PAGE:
All Publications

  • Training-dependent gradients of timescales of neural dynamics in the primate prefrontal cortex and their contributions to working memory. The Journal of neuroscience : the official journal of the Society for Neuroscience Trepka, E., Spitmaan, M., Qi, X. L., Constantinidis, C., Soltani, A. 2023


    Cortical neurons exhibit multiple timescales related to dynamics of spontaneous fluctuations (intrinsic timescales) and response to task events (seasonal timescales) in addition to selectivity to task-relevant signals. These timescales increase systematically across the cortical hierarchy, e.g., from parietal to prefrontal and cingulate cortex, pointing to their role in cortical computations. It is currently unknown whether these timescales are inherent properties of neurons and/or depend on training in a specific task, and if the latter, how their modulations contribute to task performance. To address these questions, we analyzed single-cell recordings within five subregions of the prefrontal cortex (PFC) of male macaques before and after training on a working-memory task. We found fine-grained but opposite gradients of intrinsic and seasonal timescales that mainly appeared after training. Intrinsic timescales decreased whereas seasonal timescales increased from posterior to anterior subregions within both dorsal and ventral PFC. Moreover, training was accompanied by increases in proportions of neurons that exhibited intrinsic and seasonal timescales. These effects were comparable to the emergence of response selectivity due to training. Finally, task selectivity accompanied opposite neural dynamics such that neurons with task-relevant selectivity exhibited longer intrinsic and shorter seasonal timescales. Notably, neurons with longer intrinsic and shorter seasonal timescales exhibited superior population-level coding, but these advantages extended to the delay period mainly after training. Together, our results provide evidence for plastic, fine-grained gradients of timescales within PFC that can influence both single-cell and population coding, pointing to the importance of these timescales in understanding cognition.Significance statement Recent studies have demonstrated that neural responses exhibit dynamics with different timescales that follow a certain order or hierarchy across cortical areas. While the hierarchy of timescales is consistent across different tasks, it is unknown if these timescales emerge only after training or if they represent inherent properties of neurons. To answer this question, we estimated multiple timescales in neural response across five subregions of the monkeys' lateral prefrontal cortex before and after training on a working-memory task. Our results provide evidence for fine-grained gradients related to certain neural dynamics. Moreover, we show that these timescales depend on and can be modulated by training in a cognitive task, and contribute to encoding of task-relevant information at single-cell and population levels.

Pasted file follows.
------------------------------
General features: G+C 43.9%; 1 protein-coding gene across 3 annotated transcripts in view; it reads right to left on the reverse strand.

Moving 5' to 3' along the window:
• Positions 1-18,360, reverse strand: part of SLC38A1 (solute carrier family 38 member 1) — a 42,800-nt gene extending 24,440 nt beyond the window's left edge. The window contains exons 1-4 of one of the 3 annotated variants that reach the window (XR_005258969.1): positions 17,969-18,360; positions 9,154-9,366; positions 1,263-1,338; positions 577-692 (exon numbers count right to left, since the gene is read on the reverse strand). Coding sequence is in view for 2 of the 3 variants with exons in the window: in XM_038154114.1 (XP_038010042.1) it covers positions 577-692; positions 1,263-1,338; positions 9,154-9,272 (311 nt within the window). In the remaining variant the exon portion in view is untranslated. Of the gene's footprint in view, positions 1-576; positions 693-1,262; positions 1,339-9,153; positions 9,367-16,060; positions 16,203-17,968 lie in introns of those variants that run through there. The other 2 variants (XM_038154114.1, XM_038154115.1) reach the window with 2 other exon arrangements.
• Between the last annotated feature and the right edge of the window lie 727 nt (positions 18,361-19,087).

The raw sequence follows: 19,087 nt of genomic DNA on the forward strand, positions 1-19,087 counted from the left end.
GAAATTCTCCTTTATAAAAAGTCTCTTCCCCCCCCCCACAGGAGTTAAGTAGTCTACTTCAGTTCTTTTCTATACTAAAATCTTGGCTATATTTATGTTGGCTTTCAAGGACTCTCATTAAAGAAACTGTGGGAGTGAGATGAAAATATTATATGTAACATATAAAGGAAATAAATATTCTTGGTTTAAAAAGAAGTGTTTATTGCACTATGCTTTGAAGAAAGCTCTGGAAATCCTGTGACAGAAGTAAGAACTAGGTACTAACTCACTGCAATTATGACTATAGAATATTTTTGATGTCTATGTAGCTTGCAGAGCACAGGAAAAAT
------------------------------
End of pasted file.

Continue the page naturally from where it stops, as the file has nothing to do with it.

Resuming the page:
View details for DOI 10.1523/JNEUROSCI.2442-21.2023

    View details for PubMedID 37973375

  • Functional interactions among neurons within single columns of macaque V1. eLife Trepka, E. B., Zhu, S., Xia, R., Chen, X., Moore, T. 2022; 11